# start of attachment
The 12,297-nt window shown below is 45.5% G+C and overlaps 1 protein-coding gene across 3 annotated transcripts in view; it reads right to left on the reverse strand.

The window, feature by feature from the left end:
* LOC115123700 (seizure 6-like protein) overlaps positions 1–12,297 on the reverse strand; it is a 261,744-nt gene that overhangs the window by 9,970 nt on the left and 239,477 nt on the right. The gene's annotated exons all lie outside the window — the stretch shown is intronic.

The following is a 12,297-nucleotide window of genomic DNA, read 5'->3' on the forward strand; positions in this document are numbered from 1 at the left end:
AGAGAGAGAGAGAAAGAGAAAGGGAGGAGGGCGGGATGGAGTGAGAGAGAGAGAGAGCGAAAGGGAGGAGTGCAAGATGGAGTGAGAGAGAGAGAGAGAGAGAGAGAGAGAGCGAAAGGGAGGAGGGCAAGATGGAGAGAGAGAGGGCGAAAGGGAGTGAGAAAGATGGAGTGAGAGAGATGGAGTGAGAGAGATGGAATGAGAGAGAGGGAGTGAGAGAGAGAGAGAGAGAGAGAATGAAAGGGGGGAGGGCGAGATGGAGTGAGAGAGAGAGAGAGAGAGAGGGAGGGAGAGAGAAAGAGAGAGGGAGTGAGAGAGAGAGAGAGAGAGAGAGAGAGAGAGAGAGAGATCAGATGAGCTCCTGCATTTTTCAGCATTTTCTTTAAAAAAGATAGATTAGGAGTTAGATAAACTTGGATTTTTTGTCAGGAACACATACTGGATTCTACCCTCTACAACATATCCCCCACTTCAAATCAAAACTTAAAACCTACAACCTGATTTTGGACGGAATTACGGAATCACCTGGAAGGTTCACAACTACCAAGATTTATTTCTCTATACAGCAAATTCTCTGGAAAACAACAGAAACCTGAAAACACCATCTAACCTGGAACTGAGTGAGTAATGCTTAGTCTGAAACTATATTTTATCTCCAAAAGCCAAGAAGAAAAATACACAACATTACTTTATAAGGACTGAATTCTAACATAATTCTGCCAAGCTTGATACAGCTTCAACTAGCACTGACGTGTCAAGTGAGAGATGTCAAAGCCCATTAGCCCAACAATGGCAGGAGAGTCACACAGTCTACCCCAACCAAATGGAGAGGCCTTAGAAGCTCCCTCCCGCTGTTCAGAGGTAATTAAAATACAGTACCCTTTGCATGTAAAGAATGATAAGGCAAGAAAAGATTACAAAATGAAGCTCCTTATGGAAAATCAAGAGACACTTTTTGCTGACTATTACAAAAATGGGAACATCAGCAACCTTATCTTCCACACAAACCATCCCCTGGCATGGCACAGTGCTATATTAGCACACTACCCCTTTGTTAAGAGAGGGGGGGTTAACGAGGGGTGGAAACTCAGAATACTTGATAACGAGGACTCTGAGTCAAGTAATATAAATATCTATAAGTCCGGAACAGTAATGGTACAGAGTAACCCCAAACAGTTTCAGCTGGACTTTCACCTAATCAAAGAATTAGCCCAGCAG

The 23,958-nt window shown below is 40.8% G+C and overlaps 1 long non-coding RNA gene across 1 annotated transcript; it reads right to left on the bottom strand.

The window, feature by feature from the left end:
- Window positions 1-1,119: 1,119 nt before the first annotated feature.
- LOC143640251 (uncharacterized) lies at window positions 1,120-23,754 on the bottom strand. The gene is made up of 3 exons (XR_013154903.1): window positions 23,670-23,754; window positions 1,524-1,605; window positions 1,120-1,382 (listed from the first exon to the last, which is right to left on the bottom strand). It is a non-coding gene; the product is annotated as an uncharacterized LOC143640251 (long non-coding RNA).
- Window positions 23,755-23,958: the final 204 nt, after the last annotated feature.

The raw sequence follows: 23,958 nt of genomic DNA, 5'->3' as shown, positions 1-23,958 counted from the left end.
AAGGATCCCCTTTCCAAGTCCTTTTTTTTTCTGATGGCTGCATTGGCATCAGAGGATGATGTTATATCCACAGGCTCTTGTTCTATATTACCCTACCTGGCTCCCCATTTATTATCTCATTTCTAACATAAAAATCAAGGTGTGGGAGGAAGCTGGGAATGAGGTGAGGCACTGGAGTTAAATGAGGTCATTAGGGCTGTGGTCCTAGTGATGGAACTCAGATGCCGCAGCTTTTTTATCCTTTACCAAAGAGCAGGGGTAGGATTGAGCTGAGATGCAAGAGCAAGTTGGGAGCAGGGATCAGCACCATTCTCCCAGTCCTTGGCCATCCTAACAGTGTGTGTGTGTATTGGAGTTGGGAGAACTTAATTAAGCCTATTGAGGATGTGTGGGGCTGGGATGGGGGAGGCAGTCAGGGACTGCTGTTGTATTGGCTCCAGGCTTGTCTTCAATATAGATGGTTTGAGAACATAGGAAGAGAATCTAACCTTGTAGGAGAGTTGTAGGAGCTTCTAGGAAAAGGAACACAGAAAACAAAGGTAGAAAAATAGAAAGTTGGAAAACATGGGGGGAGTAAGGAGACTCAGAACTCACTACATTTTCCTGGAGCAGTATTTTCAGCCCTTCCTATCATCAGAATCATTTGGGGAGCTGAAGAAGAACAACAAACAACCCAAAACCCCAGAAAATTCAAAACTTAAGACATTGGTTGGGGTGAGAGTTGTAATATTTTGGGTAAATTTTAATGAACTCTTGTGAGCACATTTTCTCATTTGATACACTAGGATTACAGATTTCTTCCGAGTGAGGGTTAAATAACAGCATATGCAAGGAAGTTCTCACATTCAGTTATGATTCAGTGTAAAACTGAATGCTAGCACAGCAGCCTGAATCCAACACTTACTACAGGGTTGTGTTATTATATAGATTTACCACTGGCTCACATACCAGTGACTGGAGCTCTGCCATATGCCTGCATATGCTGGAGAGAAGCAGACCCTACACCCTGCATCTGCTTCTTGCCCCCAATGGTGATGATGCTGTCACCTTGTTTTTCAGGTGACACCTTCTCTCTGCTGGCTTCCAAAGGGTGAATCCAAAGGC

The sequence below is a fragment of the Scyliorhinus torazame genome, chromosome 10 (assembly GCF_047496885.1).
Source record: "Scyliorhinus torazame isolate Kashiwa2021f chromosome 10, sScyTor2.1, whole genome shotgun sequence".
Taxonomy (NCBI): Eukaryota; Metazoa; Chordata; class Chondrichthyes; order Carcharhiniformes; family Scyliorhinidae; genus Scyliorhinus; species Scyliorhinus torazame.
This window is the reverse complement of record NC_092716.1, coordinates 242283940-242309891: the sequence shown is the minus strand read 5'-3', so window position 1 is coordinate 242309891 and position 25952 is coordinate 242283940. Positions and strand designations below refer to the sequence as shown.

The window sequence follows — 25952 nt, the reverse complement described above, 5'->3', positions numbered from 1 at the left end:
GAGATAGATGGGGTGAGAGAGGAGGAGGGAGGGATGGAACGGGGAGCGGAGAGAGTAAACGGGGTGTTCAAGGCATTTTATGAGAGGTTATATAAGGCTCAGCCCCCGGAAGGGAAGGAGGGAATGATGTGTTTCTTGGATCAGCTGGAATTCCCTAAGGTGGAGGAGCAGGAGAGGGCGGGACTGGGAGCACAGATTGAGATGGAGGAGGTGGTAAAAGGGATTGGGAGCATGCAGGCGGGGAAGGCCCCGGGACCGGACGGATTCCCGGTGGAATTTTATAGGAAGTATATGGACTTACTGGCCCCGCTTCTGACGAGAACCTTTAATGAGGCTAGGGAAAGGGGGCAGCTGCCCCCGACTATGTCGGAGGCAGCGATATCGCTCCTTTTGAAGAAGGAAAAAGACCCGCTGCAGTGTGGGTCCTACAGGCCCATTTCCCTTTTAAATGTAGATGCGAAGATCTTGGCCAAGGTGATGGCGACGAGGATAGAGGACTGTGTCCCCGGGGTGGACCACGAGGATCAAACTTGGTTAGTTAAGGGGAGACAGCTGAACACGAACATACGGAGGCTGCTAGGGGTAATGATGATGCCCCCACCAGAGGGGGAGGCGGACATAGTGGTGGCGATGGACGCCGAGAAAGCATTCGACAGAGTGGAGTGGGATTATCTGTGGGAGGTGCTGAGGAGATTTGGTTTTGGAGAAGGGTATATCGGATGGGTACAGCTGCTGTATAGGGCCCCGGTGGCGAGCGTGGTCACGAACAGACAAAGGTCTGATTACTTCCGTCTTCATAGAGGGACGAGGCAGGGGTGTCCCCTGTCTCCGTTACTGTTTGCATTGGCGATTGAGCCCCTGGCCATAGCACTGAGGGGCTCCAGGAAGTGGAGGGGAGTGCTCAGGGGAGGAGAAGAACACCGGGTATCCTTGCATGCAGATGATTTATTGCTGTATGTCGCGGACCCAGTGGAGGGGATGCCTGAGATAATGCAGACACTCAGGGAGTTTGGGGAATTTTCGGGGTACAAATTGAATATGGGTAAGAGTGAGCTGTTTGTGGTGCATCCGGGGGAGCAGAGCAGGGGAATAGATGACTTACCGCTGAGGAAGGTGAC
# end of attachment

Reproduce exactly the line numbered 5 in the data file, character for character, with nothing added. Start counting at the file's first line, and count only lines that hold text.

AGAGAGAGAGAGAAAGAGAAAGGGAGGAGGGCGGGATGGAGTGAGAGAGAGAGAGAGCGAAAGGGAGGAGTGCAAGATGGAGTGAGAGAGAGAGAGAGAGAGAGAGAGAGAGCGAAAGGGAGGAGGGCAAGATGGAGAGAGAGAGGGCGAAAGGGAGTGAGAAAGATGGAGTGAGAGAGATGGAGTGAGAGAGATGGAATGAGAGAGAGGGAGTGAGAGAGAGAGAGAGAGAGAGAATGAAAGGGGGGAGGGCGAGATGGAGTGAGAGAGAGAGAGAGAGAGAGGGAGGGAGAGAGAAAGAGAGAGGGAGTGAGAGAGAGAGAGAGAGAGAGAGAGAGAGAGAGAGAGATCAGATGAGCTCCTGCATTTTTCAGCATTTTCTTTAAAAAAGATAGATTAGGAGTTAGATAAACTTGGATTTTTTGTCAGGAACACATACTGGATTCTACCCTCTACAACATATCCCCCACTTCAAATCAAAACTTAAAACCTACAACCTGATTTTGGACGGAATTACGGAATCACCTGGAAGGTTCACAACTACCAAGATTTATTTCTCTATACAGCAAATTCTCTGGAAAACAACAGAAACCTGAAAACACCATCTAACCTGGAACTGAGTGAGTAATGCTTAGTCTGAAACTATATTTTATCTCCAAAAGCCAAGAAGAAAAATACACAACATTACTTTATAAGGACTGAATTCTAACATAATTCTGCCAAGCTTGATACAGCTTCAACTAGCACTGACGTGTCAAGTGAGAGATGTCAAAGCCCATTAGCCCAACAATGGCAGGAGAGTCACACAGTCTACCCCAACCAAATGGAGAGGCCTTAGAAGCTCCCTCCCGCTGTTCAGAGGTAATTAAAATACAGTACCCTTTGCATGTAAAGAATGATAAGGCAAGAAAAGATTACAAAATGAAGCTCCTTATGGAAAATCAAGAGACACTTTTTGCTGACTATTACAAAAATGGGAACATCAGCAACCTTATCTTCCACACAAACCATCCCCTGGCATGGCACAGTGCTATATTAGCACACTACCCCTTTGTTAAGAGAGGGGGGGTTAACGAGGGGTGGAAACTCAGAATACTTGATAACGAGGACTCTGAGTCAAGTAATATAAATATCTATAAGTCCGGAACAGTAATGGTACAGAGTAACCCCAAACAGTTTCAGCTGGACTTTCACCTAATCAAAGAATTAGCCCAGCAG